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dc.creatorDare, Timen
dc.date.accessioned2015-05-05T19:08:43Zen
dc.date.available2015-05-05T19:08:43Zen
dc.date.created1998-04en
dc.date.issued1998-04en
dc.identifier10.1111/biot.1998.12.issue-2en
dc.identifier.bibliographicCitationBioethics. 1998 Apr; 12(2): 125-149.en
dc.identifier.issn0269-9702en
dc.identifier.urihttp://worldcatlibraries.org/registry/gateway?version=1.0&url_ver=Z39.88-2004&rft_val_fmt=info:ofi/fmt:kev:mtx:journal&atitle=Mass+Immunisation+Programmes:+Some+Philosophical+Issues&title=Bioethics.++&volume=12&issue=2&pages=125-149&date=1998&au=Dare,+Timen
dc.identifier.urihttp://dx.doi.org/10.1111/biot.1998.12.issue-2en
dc.identifier.urihttp://hdl.handle.net/10822/757137en
dc.description.abstractMost countries promote mass immunisation programmes. The varying policy details raise a raft of philosophical issues. I have two broad aims in this paper. First, I hope to begin to remedy a rather curious philosophical neglect of immunisation. With this in mind, I take a broad approach to the topic hoping to introduce rather than settle a range of philosophical issues. My second aim has two aspects: I argue that the states should have pro-immunisation policies, and I advance a view of the subsequent and more specific question as to which sorts of pro-immunisation policies they should prefer. I use the immunisation policies of the United States and New Zealand to frame my discussion of these substantive questions. Immunisation is effectively compulsory in the United States. New Zealand, by contrast, requires evidence not of immunisation but of immunisation status upon school enrolment: New Zealand's policy effectively makes immunisation choice compulsory. I argue that, as between the pro-immunisation policies of the United States and New Zealand, the latter should be preferred. Though the threshold question as to whether states should have pro-immunisation policies should be answered affirmatively, the move to compulsory immunisation cannot be justified.en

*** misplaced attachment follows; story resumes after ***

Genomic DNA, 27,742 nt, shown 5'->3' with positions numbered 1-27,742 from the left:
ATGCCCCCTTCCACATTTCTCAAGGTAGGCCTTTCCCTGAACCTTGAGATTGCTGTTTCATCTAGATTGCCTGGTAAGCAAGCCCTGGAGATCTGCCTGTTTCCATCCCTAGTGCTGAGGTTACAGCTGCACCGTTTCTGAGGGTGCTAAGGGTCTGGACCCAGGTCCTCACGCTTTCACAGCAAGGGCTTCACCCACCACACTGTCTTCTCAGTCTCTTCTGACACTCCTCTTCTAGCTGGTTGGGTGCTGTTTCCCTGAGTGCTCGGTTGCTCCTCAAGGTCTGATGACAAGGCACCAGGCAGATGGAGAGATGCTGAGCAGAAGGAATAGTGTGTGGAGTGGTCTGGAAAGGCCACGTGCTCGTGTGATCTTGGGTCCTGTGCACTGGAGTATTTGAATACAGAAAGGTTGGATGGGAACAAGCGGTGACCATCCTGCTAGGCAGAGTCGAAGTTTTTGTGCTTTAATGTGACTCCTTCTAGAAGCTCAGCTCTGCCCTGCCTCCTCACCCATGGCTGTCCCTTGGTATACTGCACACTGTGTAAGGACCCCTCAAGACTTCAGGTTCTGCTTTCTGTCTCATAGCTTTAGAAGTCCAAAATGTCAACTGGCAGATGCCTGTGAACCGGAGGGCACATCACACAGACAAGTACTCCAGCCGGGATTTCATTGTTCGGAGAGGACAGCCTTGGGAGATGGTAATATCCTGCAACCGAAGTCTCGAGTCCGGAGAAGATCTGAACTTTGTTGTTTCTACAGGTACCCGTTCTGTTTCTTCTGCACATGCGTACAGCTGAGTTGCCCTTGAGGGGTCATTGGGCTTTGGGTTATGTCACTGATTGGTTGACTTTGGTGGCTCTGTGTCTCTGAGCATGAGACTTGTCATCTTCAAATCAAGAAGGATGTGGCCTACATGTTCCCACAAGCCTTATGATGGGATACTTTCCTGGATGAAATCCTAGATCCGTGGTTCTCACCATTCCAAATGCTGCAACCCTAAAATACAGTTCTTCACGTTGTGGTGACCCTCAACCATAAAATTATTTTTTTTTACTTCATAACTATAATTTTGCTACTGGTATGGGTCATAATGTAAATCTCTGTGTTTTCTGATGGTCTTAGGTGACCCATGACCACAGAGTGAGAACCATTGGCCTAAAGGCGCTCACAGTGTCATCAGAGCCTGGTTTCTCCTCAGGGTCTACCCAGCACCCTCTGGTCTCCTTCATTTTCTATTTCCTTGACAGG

dc.formatArticleen
dc.languageenen
dc.sourceBRL:KIE/58624en
dc.subjectChildrenen
dc.subjectCoercionen
dc.subjectComparative Studiesen
dc.subjectDecision Makingen
dc.subjectHealthen
dc.subjectImmunizationen
dc.subjectInternational Aspectsen
dc.subjectMandatory Programsen
dc.subjectParentsen
dc.subjectPolicy Analysisen
dc.subjectPublic Policyen
dc.subjectRisks and Benefitsen
dc.subjectSchoolsen
dc.subjectTime Factorsen
dc.subjectUncertaintyen
dc.subjectUtilitarianismen
dc.subjectVoluntary Programsen
dc.titleMass Immunisation Programmes: Some Philosophical Issuesen
dc.provenanceDigital citation created by the National Reference Center for Bioethics Literature at Georgetown University for the BIOETHICSLINE database, part of the Kennedy Institute of Ethics' Bioethics Information Retrieval Project funded by the United States National Library of Medicine.en
dc.provenanceDigital citation migrated from OpenText LiveLink Discovery Server database named NBIO hosted by the Bioethics Research Library to the DSpace collection BioethicsLine hosted by Georgetown University.en


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